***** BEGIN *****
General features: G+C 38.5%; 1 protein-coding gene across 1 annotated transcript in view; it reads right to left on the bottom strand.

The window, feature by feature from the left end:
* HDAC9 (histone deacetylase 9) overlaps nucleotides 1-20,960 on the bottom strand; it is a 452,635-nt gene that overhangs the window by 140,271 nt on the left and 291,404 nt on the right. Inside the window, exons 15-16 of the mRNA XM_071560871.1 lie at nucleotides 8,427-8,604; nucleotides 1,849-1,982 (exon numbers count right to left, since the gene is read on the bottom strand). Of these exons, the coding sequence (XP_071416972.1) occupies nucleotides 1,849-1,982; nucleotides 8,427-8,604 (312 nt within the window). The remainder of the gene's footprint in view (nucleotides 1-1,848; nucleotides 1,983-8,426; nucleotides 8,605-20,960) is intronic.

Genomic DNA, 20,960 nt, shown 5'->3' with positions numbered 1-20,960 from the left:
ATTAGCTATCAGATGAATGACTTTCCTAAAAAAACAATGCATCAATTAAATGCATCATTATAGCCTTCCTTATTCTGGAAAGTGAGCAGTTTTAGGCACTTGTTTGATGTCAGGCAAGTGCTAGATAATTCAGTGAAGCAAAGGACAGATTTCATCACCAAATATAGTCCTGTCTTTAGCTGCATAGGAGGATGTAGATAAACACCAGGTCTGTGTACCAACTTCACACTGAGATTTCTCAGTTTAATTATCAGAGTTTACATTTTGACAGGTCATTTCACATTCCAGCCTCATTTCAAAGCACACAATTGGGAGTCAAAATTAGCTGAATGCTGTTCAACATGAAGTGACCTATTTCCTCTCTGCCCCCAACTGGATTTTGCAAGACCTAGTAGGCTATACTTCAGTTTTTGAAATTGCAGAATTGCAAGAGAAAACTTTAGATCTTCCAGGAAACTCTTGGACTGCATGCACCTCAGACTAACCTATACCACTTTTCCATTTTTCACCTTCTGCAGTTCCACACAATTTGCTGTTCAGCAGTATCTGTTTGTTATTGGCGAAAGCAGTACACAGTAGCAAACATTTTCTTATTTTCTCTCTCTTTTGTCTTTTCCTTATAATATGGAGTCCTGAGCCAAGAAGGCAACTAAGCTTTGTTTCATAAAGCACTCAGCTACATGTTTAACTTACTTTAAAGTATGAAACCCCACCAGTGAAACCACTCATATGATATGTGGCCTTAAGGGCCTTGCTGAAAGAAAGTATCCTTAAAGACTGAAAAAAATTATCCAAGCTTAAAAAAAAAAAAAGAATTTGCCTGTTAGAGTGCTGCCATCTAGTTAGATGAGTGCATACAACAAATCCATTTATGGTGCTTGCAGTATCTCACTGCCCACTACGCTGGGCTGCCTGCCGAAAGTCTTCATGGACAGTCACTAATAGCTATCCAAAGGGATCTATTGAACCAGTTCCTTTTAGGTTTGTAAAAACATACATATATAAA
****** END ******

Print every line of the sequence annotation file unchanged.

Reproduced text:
General features: G+C 38.5%; 1 protein-coding gene across 1 annotated transcript in view; it reads right to left on the bottom strand.

The window, feature by feature from the left end:
* HDAC9 (histone deacetylase 9) overlaps nucleotides 1-20,960 on the bottom strand; it is a 452,635-nt gene that overhangs the window by 140,271 nt on the left and 291,404 nt on the right. Inside the window, exons 15-16 of the mRNA XM_071560871.1 lie at nucleotides 8,427-8,604; nucleotides 1,849-1,982 (exon numbers count right to left, since the gene is read on the bottom strand). Of these exons, the coding sequence (XP_071416972.1) occupies nucleotides 1,849-1,982; nucleotides 8,427-8,604 (312 nt within the window). The remainder of the gene's footprint in view (nucleotides 1-1,848; nucleotides 1,983-8,426; nucleotides 8,605-20,960) is intronic.

Genomic DNA, 20,960 nt, shown 5'->3' with positions numbered 1-20,960 from the left:
ATTAGCTATCAGATGAATGACTTTCCTAAAAAAACAATGCATCAATTAAATGCATCATTATAGCCTTCCTTATTCTGGAAAGTGAGCAGTTTTAGGCACTTGTTTGATGTCAGGCAAGTGCTAGATAATTCAGTGAAGCAAAGGACAGATTTCATCACCAAATATAGTCCTGTCTTTAGCTGCATAGGAGGATGTAGATAAACACCAGGTCTGTGTACCAACTTCACACTGAGATTTCTCAGTTTAATTATCAGAGTTTACATTTTGACAGGTCATTTCACATTCCAGCCTCATTTCAAAGCACACAATTGGGAGTCAAAATTAGCTGAATGCTGTTCAACATGAAGTGACCTATTTCCTCTCTGCCCCCAACTGGATTTTGCAAGACCTAGTAGGCTATACTTCAGTTTTTGAAATTGCAGAATTGCAAGAGAAAACTTTAGATCTTCCAGGAAACTCTTGGACTGCATGCACCTCAGACTAACCTATACCACTTTTCCATTTTTCACCTTCTGCAGTTCCACACAATTTGCTGTTCAGCAGTATCTGTTTGTTATTGGCGAAAGCAGTACACAGTAGCAAACATTTTCTTATTTTCTCTCTCTTTTGTCTTTTCCTTATAATATGGAGTCCTGAGCCAAGAAGGCAACTAAGCTTTGTTTCATAAAGCACTCAGCTACATGTTTAACTTACTTTAAAGTATGAAACCCCACCAGTGAAACCACTCATATGATATGTGGCCTTAAGGGCCTTGCTGAAAGAAAGTATCCTTAAAGACTGAAAAAAATTATCCAAGCTTAAAAAAAAAAAAAGAATTTGCCTGTTAGAGTGCTGCCATCTAGTTAGATGAGTGCATACAACAAATCCATTTATGGTGCTTGCAGTATCTCACTGCCCACTACGCTGGGCTGCCTGCCGAAAGTCTTCATGGACAGTCACTAATAGCTATCCAAAGGGATCTATTGAACCAGTTCCTTTTAGGTTTGTAAAAACATACATATATAAA